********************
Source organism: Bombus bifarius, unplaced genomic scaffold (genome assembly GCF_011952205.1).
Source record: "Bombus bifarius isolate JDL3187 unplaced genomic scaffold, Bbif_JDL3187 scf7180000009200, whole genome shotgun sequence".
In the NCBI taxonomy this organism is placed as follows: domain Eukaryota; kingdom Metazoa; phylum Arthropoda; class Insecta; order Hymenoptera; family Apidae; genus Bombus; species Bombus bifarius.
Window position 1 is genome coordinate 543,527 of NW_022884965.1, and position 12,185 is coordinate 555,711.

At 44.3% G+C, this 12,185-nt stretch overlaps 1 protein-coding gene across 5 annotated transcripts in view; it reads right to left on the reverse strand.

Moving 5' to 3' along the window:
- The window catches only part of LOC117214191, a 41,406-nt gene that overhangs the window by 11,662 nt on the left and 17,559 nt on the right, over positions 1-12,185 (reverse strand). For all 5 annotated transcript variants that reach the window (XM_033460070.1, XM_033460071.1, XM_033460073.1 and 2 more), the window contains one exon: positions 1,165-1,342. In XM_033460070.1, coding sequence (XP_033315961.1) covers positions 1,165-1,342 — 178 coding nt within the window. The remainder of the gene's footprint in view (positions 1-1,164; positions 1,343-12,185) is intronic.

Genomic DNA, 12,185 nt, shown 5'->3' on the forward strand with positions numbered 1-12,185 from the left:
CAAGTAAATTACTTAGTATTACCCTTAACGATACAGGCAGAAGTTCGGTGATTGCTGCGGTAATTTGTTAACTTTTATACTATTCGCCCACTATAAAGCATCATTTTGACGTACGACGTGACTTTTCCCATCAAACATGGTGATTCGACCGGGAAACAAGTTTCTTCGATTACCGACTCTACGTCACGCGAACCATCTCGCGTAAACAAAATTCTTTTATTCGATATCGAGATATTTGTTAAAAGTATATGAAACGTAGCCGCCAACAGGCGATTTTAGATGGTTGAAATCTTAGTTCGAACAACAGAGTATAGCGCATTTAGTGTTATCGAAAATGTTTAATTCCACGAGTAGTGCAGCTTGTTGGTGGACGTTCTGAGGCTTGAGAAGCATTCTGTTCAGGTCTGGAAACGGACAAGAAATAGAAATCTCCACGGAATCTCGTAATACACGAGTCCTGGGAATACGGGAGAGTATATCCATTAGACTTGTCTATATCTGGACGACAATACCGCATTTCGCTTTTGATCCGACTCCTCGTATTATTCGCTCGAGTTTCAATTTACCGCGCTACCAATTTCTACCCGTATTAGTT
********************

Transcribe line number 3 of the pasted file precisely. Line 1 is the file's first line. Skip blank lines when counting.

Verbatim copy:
In the NCBI taxonomy this organism is placed as follows: domain Eukaryota; kingdom Metazoa; phylum Arthropoda; class Insecta; order Hymenoptera; family Apidae; genus Bombus; species Bombus bifarius.